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Budget gap preventing UK enterprises from service-centric IT

The majority of UK enterprises are struggling to turn their plans for a service-centric approach to IT into a reality, according to new research by Ovum.

The research project, titled “Why next-generation data centre technology is needed to adopt service-centric IT delivery,” found that budget concerns were the main barrier.

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By surveying, CIOs at 100 UK organisations employing more than 1,000 staff, Ovum established that many enterprises now wish to deliver and charge for their services to internal customers on a per-usage basis. In fact, 58 per cent of respondents already have fully developed plans to introduce a service-centric approach to IT delivery.

However, only 32 per cent of CIO have managed to secure the funding required to initiate their transformational plans, despite the added agility, cost-effectiveness and accountability it would bring.

31 per cent of those surveyed believe that the lower profile of IT is to blame for the funding gap, while 30 per cent indicated that the cost of change was the key stumbling block. CIOs also claimed that, in some cases, a skills gap would make the transition to service-centric IT difficult.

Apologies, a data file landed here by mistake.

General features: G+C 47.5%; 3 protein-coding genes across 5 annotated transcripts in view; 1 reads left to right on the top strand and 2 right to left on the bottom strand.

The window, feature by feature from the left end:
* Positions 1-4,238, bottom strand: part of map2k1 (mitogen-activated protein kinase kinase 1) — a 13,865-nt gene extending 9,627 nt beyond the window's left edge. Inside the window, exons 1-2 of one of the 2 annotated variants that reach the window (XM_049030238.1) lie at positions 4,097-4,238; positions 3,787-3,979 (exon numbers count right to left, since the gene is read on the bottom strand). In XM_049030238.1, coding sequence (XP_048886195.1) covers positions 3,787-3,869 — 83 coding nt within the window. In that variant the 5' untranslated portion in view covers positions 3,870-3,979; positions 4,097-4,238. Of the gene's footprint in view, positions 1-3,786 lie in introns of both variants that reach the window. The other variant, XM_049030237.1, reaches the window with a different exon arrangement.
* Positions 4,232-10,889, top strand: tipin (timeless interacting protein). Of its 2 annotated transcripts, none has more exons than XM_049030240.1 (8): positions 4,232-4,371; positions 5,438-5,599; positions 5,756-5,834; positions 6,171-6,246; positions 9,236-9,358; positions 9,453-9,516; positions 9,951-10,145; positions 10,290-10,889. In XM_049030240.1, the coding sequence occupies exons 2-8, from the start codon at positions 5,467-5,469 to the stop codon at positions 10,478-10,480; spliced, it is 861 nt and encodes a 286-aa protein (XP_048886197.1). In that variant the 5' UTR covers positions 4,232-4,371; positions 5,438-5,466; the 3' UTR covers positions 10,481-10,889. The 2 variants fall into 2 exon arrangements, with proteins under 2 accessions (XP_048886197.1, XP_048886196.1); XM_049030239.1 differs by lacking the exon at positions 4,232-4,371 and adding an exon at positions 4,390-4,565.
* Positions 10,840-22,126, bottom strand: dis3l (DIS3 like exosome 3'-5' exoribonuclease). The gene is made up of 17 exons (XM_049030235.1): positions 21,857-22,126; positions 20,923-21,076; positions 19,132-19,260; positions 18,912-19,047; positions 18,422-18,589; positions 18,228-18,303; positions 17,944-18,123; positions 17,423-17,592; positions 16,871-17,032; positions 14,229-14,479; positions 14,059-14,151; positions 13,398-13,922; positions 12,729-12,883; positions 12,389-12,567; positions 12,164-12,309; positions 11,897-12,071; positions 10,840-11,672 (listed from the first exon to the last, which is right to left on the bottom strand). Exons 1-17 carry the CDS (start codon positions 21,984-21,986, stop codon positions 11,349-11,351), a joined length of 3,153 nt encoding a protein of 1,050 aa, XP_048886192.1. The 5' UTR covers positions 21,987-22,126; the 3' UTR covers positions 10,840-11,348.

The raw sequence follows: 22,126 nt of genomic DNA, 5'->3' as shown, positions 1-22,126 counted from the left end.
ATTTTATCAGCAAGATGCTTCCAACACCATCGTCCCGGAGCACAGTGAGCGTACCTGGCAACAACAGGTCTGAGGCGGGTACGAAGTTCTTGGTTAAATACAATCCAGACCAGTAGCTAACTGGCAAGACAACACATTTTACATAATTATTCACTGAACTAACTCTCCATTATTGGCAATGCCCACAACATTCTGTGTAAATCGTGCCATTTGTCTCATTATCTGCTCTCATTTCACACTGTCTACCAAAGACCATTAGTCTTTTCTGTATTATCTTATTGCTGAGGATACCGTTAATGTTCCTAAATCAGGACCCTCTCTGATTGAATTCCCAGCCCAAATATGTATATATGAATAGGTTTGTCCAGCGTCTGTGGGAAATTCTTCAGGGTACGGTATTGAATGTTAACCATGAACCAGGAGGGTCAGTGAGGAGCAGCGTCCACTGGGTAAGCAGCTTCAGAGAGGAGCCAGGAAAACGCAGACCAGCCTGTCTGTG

Roy Illsley, principal analyst at Ovum, echoed the research findings, explaining that although enterprises are ready to embrace change, they face a number of hurdles.

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“Today’s CIOs are tasked with steering their IT departments through a major period of transformation. This involves completely reshaping the way IT services are delivered, managed and charged for across the business,” he said. “Our research clearly shows that CIOs thoroughly understand and support the change, but often lack the tools and support to make it happen. To overcome these challenges, we expect to see IT departments assuming a much more ‘federal’ role, where they utilise the capabilities of third-party service providers to scope and deliver more accountable and transparently-priced service models.”

Barclay has been writing about technology for a decade, starting out as a freelancer with IT Pro Portal covering everything from London’s start-up scene to comparisons of the best cloud storage services.  After that, he spent some time as the managing editor of an online outlet focusing on cloud computing, furthering his interest in virtualization, Big Data, and the Internet of Things.